PORT ST. LUCIE, Fla. — Tens of thousands of acres of seagrass that is critical to the health of the Indian River Lagoon have disappeared, and it's affecting manatees.
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The Daytona Beach News-Journal reports that since 2009, 58% of the seagrass in the lagoon system has disappeared, choked off from sunlight as a result of an over-saturation of nutrients in the water.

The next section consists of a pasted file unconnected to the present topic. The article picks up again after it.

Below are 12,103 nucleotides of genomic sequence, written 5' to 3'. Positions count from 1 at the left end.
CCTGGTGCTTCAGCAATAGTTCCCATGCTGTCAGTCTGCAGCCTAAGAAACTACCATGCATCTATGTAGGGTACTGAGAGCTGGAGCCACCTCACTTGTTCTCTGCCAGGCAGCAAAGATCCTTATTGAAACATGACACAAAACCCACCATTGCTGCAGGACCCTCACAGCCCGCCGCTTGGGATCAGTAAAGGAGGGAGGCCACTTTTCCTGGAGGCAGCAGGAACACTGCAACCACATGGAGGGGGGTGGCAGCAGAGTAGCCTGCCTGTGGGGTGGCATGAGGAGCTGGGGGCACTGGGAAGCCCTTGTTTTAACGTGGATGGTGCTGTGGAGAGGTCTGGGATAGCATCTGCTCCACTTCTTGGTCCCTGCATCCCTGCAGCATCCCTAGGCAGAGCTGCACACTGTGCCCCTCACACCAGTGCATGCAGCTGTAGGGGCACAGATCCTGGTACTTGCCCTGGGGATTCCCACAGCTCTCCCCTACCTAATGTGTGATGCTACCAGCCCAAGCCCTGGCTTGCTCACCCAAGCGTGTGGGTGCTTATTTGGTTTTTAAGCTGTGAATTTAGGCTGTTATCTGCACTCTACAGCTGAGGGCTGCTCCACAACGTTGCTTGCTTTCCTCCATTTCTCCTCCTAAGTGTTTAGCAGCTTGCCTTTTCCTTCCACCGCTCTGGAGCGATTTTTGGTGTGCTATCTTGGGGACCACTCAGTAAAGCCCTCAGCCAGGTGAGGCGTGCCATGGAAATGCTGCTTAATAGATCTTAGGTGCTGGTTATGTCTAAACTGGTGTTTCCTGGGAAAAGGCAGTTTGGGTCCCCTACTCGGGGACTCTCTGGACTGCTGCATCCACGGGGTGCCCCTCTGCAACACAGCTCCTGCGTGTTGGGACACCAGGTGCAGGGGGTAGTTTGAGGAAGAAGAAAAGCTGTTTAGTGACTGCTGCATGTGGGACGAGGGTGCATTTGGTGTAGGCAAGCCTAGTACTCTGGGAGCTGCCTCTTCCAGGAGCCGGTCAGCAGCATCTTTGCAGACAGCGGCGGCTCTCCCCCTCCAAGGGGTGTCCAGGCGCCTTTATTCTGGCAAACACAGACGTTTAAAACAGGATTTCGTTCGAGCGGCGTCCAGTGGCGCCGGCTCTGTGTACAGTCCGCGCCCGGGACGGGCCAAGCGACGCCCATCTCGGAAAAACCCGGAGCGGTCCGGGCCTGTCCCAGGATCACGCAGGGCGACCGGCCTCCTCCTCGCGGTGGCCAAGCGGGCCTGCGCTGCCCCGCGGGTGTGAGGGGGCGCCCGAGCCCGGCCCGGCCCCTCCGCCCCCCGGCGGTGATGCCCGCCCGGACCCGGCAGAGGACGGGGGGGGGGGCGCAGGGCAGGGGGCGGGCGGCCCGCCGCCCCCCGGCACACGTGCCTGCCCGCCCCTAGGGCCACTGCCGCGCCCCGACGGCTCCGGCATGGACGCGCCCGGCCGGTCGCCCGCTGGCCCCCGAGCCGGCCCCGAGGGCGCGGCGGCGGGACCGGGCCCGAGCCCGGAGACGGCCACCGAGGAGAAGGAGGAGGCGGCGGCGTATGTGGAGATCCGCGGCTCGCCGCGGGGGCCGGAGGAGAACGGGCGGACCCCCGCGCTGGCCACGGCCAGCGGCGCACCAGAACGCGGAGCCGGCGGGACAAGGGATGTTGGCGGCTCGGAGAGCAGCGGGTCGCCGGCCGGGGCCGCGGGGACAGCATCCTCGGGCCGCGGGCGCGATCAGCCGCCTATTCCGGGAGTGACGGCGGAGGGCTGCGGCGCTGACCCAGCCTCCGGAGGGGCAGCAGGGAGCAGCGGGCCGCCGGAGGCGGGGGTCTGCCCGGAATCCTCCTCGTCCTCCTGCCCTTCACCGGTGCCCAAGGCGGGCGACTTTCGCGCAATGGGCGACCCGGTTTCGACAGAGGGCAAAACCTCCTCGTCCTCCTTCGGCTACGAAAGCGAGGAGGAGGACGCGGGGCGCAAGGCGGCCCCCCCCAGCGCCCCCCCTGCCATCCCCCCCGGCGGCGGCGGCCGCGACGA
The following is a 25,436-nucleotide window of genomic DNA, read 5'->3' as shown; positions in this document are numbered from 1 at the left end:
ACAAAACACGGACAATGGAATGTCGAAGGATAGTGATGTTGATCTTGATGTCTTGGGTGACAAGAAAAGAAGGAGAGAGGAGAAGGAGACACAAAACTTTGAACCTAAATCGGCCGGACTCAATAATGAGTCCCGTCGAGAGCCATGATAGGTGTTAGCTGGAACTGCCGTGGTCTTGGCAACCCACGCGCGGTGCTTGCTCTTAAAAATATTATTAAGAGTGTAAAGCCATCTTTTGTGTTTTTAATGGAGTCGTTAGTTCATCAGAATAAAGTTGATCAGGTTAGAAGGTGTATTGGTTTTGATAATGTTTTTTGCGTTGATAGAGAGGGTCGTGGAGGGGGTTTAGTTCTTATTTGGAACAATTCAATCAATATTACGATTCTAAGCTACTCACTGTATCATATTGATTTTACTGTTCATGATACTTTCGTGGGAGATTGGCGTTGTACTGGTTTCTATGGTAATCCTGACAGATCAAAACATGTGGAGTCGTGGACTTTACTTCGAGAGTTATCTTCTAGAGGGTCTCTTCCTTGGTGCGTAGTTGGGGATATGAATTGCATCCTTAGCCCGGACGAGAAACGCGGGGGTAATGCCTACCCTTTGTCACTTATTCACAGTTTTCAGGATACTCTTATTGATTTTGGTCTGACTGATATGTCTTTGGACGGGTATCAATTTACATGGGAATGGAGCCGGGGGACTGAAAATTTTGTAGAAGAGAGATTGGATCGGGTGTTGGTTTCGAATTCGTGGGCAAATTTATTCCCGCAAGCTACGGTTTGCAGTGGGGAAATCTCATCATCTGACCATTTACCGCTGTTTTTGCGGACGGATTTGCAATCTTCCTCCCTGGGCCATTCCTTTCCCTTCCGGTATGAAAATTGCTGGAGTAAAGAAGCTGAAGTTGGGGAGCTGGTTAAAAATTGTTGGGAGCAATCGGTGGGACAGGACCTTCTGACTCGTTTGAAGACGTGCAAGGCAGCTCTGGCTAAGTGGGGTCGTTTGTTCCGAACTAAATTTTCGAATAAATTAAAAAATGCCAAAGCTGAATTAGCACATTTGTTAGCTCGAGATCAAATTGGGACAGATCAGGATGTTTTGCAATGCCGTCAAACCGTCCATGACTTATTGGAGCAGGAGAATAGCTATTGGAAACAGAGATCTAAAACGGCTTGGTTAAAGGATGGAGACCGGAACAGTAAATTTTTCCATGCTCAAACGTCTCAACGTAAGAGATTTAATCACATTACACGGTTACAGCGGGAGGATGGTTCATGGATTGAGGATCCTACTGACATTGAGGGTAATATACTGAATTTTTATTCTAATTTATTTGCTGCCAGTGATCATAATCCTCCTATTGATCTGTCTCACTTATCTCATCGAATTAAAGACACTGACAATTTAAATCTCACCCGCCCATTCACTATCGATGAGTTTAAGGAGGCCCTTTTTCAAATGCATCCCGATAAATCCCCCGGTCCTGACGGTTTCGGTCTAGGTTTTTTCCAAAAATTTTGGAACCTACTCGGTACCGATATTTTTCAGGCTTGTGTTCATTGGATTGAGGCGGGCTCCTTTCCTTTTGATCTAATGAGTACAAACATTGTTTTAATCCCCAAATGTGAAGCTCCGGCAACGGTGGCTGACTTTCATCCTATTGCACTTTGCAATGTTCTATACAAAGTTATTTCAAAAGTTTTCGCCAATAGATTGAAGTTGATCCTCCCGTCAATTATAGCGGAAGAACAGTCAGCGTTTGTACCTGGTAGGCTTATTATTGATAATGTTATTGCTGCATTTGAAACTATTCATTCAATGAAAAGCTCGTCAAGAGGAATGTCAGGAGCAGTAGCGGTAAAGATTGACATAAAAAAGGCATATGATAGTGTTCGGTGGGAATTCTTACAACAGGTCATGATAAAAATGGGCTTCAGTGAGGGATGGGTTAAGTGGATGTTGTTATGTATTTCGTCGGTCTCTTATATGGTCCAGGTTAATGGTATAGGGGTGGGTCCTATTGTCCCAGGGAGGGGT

Seagrass is food for hundreds of thousands of animals, and home to even more.
The loss of seagrass has been especially hard on the manatees that graze on it.
An expert who has spent 40 years studying manatees in Central Florida said dead manatees are being found with nearly nothing in their stomachs.